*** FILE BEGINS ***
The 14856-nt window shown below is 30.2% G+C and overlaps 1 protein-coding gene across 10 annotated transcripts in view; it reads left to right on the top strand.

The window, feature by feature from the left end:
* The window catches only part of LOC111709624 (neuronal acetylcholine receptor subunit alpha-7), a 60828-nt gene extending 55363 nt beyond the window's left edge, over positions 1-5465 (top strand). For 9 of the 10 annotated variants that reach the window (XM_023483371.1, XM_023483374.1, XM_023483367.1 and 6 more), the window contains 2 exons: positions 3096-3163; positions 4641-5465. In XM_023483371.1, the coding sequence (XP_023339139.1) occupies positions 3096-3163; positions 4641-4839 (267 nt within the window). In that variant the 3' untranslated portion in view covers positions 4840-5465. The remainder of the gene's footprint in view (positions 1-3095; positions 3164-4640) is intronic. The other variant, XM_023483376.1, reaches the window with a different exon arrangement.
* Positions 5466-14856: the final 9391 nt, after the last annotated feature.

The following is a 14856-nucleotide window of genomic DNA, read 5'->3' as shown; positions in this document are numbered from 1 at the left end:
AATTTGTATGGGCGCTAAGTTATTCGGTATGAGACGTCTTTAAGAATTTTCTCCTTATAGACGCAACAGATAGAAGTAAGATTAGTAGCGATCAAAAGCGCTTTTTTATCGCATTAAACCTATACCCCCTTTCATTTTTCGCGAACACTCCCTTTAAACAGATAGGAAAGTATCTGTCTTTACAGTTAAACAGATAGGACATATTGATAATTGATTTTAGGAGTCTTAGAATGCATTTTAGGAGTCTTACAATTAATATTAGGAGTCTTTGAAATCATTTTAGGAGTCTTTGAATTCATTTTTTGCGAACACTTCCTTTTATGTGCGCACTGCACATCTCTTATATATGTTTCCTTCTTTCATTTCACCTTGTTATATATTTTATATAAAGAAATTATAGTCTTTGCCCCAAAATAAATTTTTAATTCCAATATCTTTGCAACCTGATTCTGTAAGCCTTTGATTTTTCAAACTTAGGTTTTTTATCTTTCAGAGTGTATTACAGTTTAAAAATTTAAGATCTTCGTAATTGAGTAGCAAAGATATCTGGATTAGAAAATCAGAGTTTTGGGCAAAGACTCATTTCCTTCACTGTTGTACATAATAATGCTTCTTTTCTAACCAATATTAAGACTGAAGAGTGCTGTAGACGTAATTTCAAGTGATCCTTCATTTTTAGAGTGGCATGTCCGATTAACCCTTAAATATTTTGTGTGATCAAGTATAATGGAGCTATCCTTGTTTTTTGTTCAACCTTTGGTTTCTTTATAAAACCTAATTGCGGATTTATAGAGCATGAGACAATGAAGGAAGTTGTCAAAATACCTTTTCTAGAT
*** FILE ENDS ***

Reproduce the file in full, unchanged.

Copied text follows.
The 14856-nt window shown below is 30.2% G+C and overlaps 1 protein-coding gene across 10 annotated transcripts in view; it reads left to right on the top strand.

The window, feature by feature from the left end:
* The window catches only part of LOC111709624 (neuronal acetylcholine receptor subunit alpha-7), a 60828-nt gene extending 55363 nt beyond the window's left edge, over positions 1-5465 (top strand). For 9 of the 10 annotated variants that reach the window (XM_023483371.1, XM_023483374.1, XM_023483367.1 and 6 more), the window contains 2 exons: positions 3096-3163; positions 4641-5465. In XM_023483371.1, the coding sequence (XP_023339139.1) occupies positions 3096-3163; positions 4641-4839 (267 nt within the window). In that variant the 3' untranslated portion in view covers positions 4840-5465. The remainder of the gene's footprint in view (positions 1-3095; positions 3164-4640) is intronic. The other variant, XM_023483376.1, reaches the window with a different exon arrangement.
* Positions 5466-14856: the final 9391 nt, after the last annotated feature.

The following is a 14856-nucleotide window of genomic DNA, read 5'->3' as shown; positions in this document are numbered from 1 at the left end:
AATTTGTATGGGCGCTAAGTTATTCGGTATGAGACGTCTTTAAGAATTTTCTCCTTATAGACGCAACAGATAGAAGTAAGATTAGTAGCGATCAAAAGCGCTTTTTTATCGCATTAAACCTATACCCCCTTTCATTTTTCGCGAACACTCCCTTTAAACAGATAGGAAAGTATCTGTCTTTACAGTTAAACAGATAGGACATATTGATAATTGATTTTAGGAGTCTTAGAATGCATTTTAGGAGTCTTACAATTAATATTAGGAGTCTTTGAAATCATTTTAGGAGTCTTTGAATTCATTTTTTGCGAACACTTCCTTTTATGTGCGCACTGCACATCTCTTATATATGTTTCCTTCTTTCATTTCACCTTGTTATATATTTTATATAAAGAAATTATAGTCTTTGCCCCAAAATAAATTTTTAATTCCAATATCTTTGCAACCTGATTCTGTAAGCCTTTGATTTTTCAAACTTAGGTTTTTTATCTTTCAGAGTGTATTACAGTTTAAAAATTTAAGATCTTCGTAATTGAGTAGCAAAGATATCTGGATTAGAAAATCAGAGTTTTGGGCAAAGACTCATTTCCTTCACTGTTGTACATAATAATGCTTCTTTTCTAACCAATATTAAGACTGAAGAGTGCTGTAGACGTAATTTCAAGTGATCCTTCATTTTTAGAGTGGCATGTCCGATTAACCCTTAAATATTTTGTGTGATCAAGTATAATGGAGCTATCCTTGTTTTTTGTTCAACCTTTGGTTTCTTTATAAAACCTAATTGCGGATTTATAGAGCATGAGACAATGAAGGAAGTTGTCAAAATACCTTTTCTAGAT